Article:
“I know. You wouldn’t have thought to hear something like that from her. Wispy. Those intelligent spectacles. It’s simply not her politics. And do you want to know the worst thing?”

“There’s something worse?”

“Oh yes, much worse,” says the fat man. “He heard her.”

The young man blanches, horrified.

“I know,” says the fat man, “I know. It was all I could do to pull the situation together. He’d been in the bathroom and was just standing at the screen door. Who knows how long he’d been there, but I knew from the way his shoulders drooped that he’d heard enough.”

“What on earth did you do?”

“Refilled drinks. And made a bunch of noise doing it. I think I talked about juniper berries. I felt sure he was going to cry right then. Thank God in Heaven he didn’t. I don’t think I could have had them back if he did.”

“God,” says the young man. “What did she do?”

“Smiled a kind of smirk and when he came to sit down next to her, she patted him on the leg as if it never happened. Or maybe precisely because it did.”

The two men look at each other. One starts giggling, and the other can’t help himself.


Outside, the men begin their walk home. The evening is hot from the moisture in the air, and the fat man must unbutton the top three buttons on his damp oxford shirt. He limps just slightly and he is full of food and drink. The young man has to be careful not to outpace his companion. They slowly pass two more bars, a coffee shop. Once they amble past the filling station, they make it to the fringes of the fat man’s neighborhood. The houses are old and stately. Inside, warm lights wash over good wood, antique Tabriz and Najafabads.

“These places aren’t just houses,” says the tiring fat man. “They’re homes.”

“You sound like a Realtor.”

“I would’ve been a good one,” the fat man says. “I know people.”

There is something slightly different to the ordinary evening smell of burning rubber from the tire factory across the river. It is more smoky, more pleasant. The fat man attributes this aloud to the moisture in the air. The thin man disagrees silently. It is something else he can’t yet place. They walk on, past more houses that are homes, down this street and that one. Soon they hear the huge screech of sirens. The smoke smell is more pronounced.

“Hurry,” says the fat man, “something’s on fire in the neighborhood.”

“Easier said than done,” says the younger man.

The fat man ignores him and picks up the pace as best he can. Really there is no increase in pace—just a few more wiggles and gyrations as he pumps his arms in a faux hustle. There are more sirens and before long, they see the smoke. Large, billowing gray mounds of it.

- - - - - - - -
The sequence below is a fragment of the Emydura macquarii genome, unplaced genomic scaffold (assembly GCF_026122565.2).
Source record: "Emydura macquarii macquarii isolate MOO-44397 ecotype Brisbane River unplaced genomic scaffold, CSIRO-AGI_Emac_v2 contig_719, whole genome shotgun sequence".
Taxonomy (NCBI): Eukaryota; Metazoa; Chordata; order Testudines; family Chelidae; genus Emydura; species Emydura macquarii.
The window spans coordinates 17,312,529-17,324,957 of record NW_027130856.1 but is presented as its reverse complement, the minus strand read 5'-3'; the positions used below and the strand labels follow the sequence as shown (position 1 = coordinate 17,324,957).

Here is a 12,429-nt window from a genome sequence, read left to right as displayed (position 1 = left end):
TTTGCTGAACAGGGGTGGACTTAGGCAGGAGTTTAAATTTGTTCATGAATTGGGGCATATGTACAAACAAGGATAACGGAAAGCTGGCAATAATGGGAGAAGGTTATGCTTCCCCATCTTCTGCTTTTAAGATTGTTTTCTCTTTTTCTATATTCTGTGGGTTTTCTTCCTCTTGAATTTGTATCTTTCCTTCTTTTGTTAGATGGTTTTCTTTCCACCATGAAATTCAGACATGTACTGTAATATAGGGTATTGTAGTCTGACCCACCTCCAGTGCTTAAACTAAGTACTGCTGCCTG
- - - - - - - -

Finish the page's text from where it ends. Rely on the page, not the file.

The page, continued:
“Oh God, not my house,” yelps the fat man. “Goddamn it, I live for that house!”

“I’ll run ahead,” says the younger man.

“What good does that do me?” asks the fat man.

“I’ll find out which house it is and I’ll run back.”

“Fine, do whatever you want. I’m going as fast as I can.”

“If you had a phone  . . . ”

“For Christ’s sake, don’t be ridiculous. We’re talking about a matter of seconds. A minute at most. A cellular telephone at a time like this. Who on earth could I call?”

He lets the thought trail off because he can see, up ahead, a police car has blocked off the road.

“Good Lord, there’s no way through. We’ll have to find another way.”

They circle back around and hit the main thoroughfare, shuffle down the long strip that leads into and out of town, and finally make it to the fat man’s street, several blocks away from his house. More sirens blare, and at the tree line down the road, the sky is a hazy orange.

“My poor cat,” says the fat man.

“Calm down,” the younger man says. “There are dozens of houses on this street.”

“I just know it. I can feel it. Like a part of me is gone.”

They push ahead, and for all the younger man’s reassurances, the fire does seem to be coming from the general vicinity of the fat man’s beloved house. The young man pictures all the careful clutter—the stacks of good, thick books, the nicknacks and trinkets. Such just-so accumulation can never be replaced. They make their way closer to the commotion that is brewing around several houses on either side of the fire. The young man feels a drier, warmer rush of air on his face. Up this close, they both see quite clearly that it is not, in fact, the fat man’s house that is on fire. For one thing, the fire is coming from the left-hand side of the street—almost directly across from the fat man’s house. The fat man lets out a little sound from deep in his throat—a faint but exultant sigh. Then the two of them begin to calculate: if it isn’t the fat man’s house, whose is it?